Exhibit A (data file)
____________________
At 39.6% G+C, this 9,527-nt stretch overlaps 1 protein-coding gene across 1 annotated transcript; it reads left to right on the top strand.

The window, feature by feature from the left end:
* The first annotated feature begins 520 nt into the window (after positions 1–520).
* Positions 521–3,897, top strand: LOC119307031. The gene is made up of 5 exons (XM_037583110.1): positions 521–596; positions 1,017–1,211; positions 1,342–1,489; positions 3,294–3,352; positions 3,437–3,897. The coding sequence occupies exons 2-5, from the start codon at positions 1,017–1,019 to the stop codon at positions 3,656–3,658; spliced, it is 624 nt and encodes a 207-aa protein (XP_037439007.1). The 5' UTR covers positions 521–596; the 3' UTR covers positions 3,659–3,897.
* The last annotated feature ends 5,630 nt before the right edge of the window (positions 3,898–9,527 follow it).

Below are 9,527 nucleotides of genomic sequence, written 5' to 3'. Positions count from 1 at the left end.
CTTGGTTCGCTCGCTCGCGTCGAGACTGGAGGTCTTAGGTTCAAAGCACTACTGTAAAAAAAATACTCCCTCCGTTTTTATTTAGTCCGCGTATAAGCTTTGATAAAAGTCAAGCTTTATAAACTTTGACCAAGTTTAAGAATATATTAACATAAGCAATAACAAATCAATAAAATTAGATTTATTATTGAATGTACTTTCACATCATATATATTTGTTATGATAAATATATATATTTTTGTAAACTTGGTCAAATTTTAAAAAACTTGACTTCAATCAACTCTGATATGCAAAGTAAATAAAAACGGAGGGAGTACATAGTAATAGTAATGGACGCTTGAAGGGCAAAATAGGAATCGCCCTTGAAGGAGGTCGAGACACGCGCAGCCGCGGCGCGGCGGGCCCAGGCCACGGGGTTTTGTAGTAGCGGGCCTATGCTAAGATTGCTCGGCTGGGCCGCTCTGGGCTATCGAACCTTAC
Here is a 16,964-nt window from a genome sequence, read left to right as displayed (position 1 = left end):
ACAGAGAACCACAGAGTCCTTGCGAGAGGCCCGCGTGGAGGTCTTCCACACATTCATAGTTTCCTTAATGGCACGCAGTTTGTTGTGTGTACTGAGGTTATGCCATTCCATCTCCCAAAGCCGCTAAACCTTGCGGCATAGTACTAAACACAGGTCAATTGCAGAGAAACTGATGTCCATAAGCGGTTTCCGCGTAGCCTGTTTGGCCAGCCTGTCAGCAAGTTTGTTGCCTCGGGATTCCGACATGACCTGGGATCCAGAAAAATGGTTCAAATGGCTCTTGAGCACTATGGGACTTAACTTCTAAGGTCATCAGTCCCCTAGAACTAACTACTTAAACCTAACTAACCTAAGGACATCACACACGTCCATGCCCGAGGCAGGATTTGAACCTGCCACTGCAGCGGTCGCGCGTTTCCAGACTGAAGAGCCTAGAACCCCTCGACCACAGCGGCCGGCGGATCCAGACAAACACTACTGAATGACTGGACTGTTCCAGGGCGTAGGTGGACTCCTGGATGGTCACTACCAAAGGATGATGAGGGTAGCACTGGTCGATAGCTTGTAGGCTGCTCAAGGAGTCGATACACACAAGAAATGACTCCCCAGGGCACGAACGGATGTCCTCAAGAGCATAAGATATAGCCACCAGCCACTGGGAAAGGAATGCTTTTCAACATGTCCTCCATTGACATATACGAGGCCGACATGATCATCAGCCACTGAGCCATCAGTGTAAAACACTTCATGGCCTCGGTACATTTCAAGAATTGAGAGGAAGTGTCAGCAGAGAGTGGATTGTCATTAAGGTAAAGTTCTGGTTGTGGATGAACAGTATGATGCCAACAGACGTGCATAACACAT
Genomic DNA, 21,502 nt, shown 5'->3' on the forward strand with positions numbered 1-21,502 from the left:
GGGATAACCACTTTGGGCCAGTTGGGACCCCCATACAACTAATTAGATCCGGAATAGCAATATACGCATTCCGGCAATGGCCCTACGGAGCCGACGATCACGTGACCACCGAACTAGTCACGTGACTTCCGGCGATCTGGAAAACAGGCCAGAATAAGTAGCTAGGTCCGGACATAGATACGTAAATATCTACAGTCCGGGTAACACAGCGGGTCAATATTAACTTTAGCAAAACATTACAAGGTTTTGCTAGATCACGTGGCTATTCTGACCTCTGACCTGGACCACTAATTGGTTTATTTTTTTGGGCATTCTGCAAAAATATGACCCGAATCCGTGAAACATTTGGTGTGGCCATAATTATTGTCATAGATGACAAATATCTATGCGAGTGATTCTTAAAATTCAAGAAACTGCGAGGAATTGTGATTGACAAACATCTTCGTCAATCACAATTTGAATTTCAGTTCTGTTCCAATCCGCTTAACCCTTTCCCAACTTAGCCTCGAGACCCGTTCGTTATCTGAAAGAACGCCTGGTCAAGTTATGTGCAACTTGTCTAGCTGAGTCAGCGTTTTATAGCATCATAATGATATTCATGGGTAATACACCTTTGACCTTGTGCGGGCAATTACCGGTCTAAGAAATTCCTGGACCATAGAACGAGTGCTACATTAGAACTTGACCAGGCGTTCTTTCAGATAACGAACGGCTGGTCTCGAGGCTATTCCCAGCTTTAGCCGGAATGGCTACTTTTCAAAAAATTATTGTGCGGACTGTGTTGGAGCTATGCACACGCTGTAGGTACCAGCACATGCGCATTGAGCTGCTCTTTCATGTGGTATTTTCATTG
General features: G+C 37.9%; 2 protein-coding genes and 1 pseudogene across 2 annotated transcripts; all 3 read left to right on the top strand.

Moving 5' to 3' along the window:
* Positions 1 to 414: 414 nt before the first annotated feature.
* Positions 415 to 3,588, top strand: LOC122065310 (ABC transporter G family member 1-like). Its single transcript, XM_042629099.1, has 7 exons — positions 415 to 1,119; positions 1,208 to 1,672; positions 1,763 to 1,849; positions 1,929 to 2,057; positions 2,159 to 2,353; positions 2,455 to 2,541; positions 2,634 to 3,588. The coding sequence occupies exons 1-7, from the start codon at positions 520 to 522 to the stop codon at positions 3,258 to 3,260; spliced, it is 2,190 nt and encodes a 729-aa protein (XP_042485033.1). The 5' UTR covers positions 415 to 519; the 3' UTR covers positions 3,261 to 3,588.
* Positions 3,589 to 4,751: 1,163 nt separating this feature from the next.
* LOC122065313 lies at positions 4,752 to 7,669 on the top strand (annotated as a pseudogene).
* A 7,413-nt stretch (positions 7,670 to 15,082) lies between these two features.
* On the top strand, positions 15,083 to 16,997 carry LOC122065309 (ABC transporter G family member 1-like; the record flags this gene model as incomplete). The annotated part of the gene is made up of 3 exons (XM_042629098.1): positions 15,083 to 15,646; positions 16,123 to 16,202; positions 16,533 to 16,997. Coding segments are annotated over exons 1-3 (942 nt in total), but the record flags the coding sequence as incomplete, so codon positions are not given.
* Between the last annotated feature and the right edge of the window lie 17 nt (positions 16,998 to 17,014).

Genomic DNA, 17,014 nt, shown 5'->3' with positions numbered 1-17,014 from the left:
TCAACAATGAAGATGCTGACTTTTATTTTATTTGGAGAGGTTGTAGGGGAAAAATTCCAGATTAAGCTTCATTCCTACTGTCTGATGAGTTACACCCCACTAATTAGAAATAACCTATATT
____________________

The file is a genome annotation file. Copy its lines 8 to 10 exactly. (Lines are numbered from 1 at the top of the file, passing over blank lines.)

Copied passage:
Here is a 16,964-nt window from a genome sequence, read left to right as displayed (position 1 = left end):
ACAGAGAACCACAGAGTCCTTGCGAGAGGCCCGCGTGGAGGTCTTCCACACATTCATAGTTTCCTTAATGGCACGCAGTTTGTTGTGTGTACTGAGGTTATGCCATTCCATCTCCCAAAGCCGCTAAACCTTGCGGCATAGTACTAAACACAGGTCAATTGCAGAGAAACTGATGTCCATAAGCGGTTTCCGCGTAGCCTGTTTGGCCAGCCTGTCAGCAAGTTTGTTGCCTCGGGATTCCGACATGACCTGGGATCCAGAAAAATGGTTCAAATGGCTCTTGAGCACTATGGGACTTAACTTCTAAGGTCATCAGTCCCCTAGAACTAACTACTTAAACCTAACTAACCTAAGGACATCACACACGTCCATGCCCGAGGCAGGATTTGAACCTGCCACTGCAGCGGTCGCGCGTTTCCAGACTGAAGAGCCTAGAACCCCTCGACCACAGCGGCCGGCGGATCCAGACAAACACTACTGAATGACTGGACTGTTCCAGGGCGTAGGTGGACTCCTGGATGGTCACTACCAAAGGATGATGAGGGTAGCACTGGTCGATAGCTTGTAGGCTGCTCAAGGAGTCGATACACACAAGAAATGACTCCCCAGGGCACGAACGGATGTCCTCAAGAGCATAAGATATAGCCACCAGCCACTGGGAAAGGAATGCTTTTCAACATGTCCTCCATTGACATATACGAGGCCGACATGATCATCAGCCACTGAGCCATCAGTGTAAAACACTTCATGGCCTCGGTACATTTCAAGAATTGAGAGGAAGTGTCAGCAGAGAGTGGATTGTCATTAAGGTAAAGTTCTGGTTGTGGATGAACAGTATGATGCCAACAGACGTGCATAACACAT
Genomic DNA, 21,502 nt, shown 5'->3' on the forward strand with positions numbered 1-21,502 from the left: